Culpability in Accidental Shootings

Crime Scene

I just read an incredibly sad story via Fark, Gun in Donated Clothes Kills Woman in Chicago. Carmen Dominguez was working at the Unique Thrift Store. It’s a small chain of stores, mostly in Chicago. Dominguez and a co-worker were going through donated clothes. Some things were in a sock. The co-worker poured the contents out. Inside was a 22-caliber gun that accidentally went off, shooting Dominguez in the chest. She was pronounced death a half hour later. She was 54 years old.

Thus far, the police believe it was simply a tragic accident. And certainly this seems to be the case regarding the workers at the store. But how exactly does a loaded gun get stuffed into a sock and donated to a thrift shop? Not just a gun, but a loaded gun! I really don’t understand how people can be so careless.

Let me give you an idea of where I’m coming from. I spend most of my life worrying about accidents. When I do dishes, I make sure that all the knives and forks are facing down in the dish drainer. Otherwise, people could be cut. I come from a long line of people who talk with their hands. One could easily stab oneself in that way. But it could be even worse: someone could fall and stab themselves. I don’t mean to press too much on this point, and I know this is partially indicative of my advanced age, but why can’t people take just a little care?

The most basic kind of care is to always assume that a gun is loaded. Yet there was this story from last week, “A 36-year-old man from Independence Township apparently shot and killed himself by accident while trying to demonstrate gun safety to his girlfriend after he had been drinking, authorities said.” Apparently, he put a gun to his head and pulled the trigger. His point was that it is completely safe when the gun is not loaded. Unfortunately, one of the guns he used was loaded.

I understand: standard gun safety procedures are to always assume the gun is loaded. You don’t go around pointing a gun at another person, even if you “know” it is unloaded. But it seems to me that we see this kind of nonsense more and more. And I think this is partly because of the hysteria that is generated in the gun owning community. Guns have stopped being what they were for hundreds of years: tools for doing things like hunting. Now they are critical pieces of hardware that must always be loaded, because if someone wakes you up in the middle of the night, you don’t want to have to wait to be clear headed enough to load the gun. You want—no, need—to be able to start shooting without a thought.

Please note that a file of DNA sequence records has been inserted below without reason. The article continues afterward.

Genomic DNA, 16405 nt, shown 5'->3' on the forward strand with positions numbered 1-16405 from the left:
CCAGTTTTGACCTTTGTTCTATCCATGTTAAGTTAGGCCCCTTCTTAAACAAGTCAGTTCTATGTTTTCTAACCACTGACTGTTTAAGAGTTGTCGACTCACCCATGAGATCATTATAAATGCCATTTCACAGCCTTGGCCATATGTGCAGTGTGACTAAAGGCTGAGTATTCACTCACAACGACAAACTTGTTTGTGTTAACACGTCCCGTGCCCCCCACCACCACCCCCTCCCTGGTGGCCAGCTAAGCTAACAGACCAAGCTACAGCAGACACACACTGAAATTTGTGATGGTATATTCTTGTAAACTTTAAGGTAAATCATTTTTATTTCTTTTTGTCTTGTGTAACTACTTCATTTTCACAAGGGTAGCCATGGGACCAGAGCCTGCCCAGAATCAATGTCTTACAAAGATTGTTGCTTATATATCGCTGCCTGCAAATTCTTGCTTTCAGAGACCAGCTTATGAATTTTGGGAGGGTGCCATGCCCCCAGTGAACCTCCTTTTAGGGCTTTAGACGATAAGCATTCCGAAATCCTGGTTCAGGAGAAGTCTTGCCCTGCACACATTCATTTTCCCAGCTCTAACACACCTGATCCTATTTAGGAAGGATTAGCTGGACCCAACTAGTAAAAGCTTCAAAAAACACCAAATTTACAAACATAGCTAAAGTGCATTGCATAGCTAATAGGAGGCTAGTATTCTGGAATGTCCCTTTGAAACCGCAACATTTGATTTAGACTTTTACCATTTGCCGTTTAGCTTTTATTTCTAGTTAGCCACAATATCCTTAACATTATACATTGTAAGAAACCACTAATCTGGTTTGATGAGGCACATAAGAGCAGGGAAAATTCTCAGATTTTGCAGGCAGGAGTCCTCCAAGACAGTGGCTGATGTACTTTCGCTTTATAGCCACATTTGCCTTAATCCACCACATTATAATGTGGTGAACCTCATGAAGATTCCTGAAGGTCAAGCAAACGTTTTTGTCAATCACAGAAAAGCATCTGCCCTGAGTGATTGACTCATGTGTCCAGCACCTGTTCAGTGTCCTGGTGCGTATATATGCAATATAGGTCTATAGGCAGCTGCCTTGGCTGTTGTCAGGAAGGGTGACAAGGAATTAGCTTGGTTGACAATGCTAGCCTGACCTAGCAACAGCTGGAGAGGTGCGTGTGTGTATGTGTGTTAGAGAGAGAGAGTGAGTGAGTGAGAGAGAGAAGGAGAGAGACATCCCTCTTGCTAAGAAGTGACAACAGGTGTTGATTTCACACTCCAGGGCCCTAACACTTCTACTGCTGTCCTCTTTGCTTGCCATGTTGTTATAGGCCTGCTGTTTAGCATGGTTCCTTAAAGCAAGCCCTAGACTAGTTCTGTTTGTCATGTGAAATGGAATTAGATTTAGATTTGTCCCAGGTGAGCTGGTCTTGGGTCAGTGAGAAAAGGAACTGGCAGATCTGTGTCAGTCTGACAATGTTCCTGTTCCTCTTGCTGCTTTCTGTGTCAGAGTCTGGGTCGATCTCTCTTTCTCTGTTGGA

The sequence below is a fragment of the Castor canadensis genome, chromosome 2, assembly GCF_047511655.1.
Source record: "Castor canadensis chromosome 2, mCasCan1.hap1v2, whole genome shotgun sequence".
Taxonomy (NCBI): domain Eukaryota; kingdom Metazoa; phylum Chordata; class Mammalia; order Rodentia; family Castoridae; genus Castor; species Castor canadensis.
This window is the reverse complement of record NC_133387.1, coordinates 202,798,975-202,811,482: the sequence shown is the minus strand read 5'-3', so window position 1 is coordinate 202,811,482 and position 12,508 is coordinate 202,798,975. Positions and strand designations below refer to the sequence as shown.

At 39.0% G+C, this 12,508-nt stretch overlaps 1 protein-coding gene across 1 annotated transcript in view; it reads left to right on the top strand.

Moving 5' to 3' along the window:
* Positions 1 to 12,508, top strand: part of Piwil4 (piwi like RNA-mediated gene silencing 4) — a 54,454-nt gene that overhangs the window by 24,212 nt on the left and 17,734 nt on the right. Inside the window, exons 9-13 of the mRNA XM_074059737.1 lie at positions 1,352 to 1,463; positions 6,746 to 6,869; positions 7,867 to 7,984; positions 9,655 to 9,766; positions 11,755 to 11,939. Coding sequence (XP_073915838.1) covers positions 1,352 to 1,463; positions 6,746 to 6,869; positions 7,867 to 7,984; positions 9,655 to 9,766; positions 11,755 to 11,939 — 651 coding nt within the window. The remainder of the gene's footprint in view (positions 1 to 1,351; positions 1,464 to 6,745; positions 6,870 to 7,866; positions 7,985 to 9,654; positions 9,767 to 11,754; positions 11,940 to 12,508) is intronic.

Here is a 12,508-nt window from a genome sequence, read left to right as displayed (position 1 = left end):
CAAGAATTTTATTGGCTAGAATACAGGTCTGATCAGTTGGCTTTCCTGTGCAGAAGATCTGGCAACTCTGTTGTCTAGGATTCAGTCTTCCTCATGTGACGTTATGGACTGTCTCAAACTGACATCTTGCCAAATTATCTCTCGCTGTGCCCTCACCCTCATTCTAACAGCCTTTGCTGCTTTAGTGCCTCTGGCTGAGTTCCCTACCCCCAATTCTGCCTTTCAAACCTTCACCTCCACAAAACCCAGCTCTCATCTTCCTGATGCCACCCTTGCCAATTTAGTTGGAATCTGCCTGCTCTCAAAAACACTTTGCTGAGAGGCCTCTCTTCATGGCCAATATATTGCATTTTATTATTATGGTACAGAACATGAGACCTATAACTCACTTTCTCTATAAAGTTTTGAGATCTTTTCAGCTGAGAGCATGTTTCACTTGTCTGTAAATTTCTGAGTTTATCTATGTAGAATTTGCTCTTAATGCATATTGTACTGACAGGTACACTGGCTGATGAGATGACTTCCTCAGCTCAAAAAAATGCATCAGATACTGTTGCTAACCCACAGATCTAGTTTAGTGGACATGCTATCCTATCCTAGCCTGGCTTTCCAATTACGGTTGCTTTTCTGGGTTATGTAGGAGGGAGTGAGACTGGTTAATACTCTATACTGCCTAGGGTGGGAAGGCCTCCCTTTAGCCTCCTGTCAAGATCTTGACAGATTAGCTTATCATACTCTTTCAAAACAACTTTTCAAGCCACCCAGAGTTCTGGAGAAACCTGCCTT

I know that there are any number of reasons how that gun got into that sock. But I still think the fact that the gun was loaded is an outrage that cannot be defended. I have no problem with people storing dozens of guns with hundreds of bullets. But there is no need to keep a loaded gun around the house so it can accidentally kill someone. And I use the word “accidentally” in the most limited way. The person who left that gun loaded is culpable.

Two Different Maurice Ravels

Maurice RavelOn this day in 1875, the great French composer Maurice Ravel was born. What I find fascinating about him is that he is most remembered for Bolero. Yet that piece of music is totally unlike anything else he had done before. What’s more, the work he did throughout his career was incredibly consistent. His melodies were highly modal. And they were supported by complex harmonies. Overall, most people, thinking that Bolero is typical of Ravel, mistake his music for Debussy. And indeed, even though I would never mistake Ravel for Debussy, they are the two major composers that sound most alike.